Ken Babal, staff nutritionist, Erewhon Natural Foods, Los Angeles on the use of nutritional therapy as an alternative treatment for anxiety and depression:
Well, the brain is probably more sensitive to what you eat and what pills you take more than any other organ in the body. And certainly it's the first organ to feel the effects of that. So again, I'm most concerned with three areas actually:
1) Circulation. Obviously you have to get good blood circulation to the brain to feed the nutrients and also to get rid of the waste products. 2) Blood sugar regulation. Blood sugar is the brain's fuel. If the blood sugar is fluctuating, we may have bouts of depression. And the third area is the level of neurotransmitters in the brain. These are the chemical messengers that send signals back and forth between nerve cells. And for quite a few number of years now from studies at MIT we know that you can influence these levels of neurotransmitters by certain foods. And supplementing with certain amino acids.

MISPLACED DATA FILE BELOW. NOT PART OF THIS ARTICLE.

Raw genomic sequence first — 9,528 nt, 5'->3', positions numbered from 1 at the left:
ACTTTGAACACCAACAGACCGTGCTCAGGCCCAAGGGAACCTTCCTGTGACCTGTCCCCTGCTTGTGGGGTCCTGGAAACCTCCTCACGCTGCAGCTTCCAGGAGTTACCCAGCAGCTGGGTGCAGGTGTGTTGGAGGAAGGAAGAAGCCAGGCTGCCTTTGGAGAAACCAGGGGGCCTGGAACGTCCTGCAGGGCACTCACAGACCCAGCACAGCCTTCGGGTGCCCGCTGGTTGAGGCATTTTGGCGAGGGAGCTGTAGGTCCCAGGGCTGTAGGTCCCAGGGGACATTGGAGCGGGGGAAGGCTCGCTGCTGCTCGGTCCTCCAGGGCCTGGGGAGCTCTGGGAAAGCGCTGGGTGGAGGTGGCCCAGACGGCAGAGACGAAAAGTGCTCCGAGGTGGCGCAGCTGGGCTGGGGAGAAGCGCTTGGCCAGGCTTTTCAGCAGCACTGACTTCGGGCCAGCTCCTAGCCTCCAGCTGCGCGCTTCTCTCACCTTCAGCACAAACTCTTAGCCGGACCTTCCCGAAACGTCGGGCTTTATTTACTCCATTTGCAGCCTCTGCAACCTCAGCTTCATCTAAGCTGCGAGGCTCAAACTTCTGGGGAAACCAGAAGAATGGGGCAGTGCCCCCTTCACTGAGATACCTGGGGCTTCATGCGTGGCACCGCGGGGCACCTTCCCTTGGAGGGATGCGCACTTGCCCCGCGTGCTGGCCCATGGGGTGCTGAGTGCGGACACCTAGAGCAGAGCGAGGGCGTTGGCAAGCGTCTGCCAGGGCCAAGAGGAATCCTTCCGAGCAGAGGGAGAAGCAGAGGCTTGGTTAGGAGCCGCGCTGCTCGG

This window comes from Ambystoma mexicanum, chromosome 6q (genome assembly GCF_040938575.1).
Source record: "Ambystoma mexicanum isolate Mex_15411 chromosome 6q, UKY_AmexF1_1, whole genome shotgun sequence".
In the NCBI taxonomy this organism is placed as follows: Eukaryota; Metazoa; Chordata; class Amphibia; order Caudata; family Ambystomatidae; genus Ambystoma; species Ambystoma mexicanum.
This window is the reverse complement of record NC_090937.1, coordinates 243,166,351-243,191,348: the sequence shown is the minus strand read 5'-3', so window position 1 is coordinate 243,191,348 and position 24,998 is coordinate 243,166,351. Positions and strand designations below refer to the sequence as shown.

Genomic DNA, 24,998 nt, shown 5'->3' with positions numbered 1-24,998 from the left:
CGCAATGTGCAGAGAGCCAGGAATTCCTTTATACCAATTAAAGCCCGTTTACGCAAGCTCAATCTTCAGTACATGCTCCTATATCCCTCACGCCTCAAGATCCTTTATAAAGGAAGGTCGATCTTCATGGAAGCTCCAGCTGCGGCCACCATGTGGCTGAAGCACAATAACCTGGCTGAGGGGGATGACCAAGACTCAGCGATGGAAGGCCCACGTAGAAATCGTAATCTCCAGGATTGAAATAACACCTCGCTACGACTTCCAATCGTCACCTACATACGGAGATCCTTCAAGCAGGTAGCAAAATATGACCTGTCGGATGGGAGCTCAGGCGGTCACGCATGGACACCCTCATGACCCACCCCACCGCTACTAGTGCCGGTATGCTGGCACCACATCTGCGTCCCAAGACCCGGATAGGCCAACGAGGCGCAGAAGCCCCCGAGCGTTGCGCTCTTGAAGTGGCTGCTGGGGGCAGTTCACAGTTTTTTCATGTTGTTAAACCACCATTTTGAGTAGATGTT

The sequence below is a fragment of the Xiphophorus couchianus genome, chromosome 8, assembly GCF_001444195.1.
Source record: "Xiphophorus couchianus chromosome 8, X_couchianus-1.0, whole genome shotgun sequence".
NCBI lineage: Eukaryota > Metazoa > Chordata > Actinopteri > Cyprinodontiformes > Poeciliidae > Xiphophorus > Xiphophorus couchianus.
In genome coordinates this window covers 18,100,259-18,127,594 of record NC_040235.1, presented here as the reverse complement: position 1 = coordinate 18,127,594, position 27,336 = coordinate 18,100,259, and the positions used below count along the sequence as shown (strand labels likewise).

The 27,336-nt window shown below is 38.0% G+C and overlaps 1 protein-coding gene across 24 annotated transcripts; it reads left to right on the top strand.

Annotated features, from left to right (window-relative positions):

For example, a lot of antidepressants target serotonin, one of the neurotransmitters. Serotonin gives rise to feelings of peacefulness and contentment. And you can influence serotonin levels by eating certain foods. Carbohydrates tend to increase levels of serotonin. But we have certain nutrients as well that help serotonin levels: niacin, for example.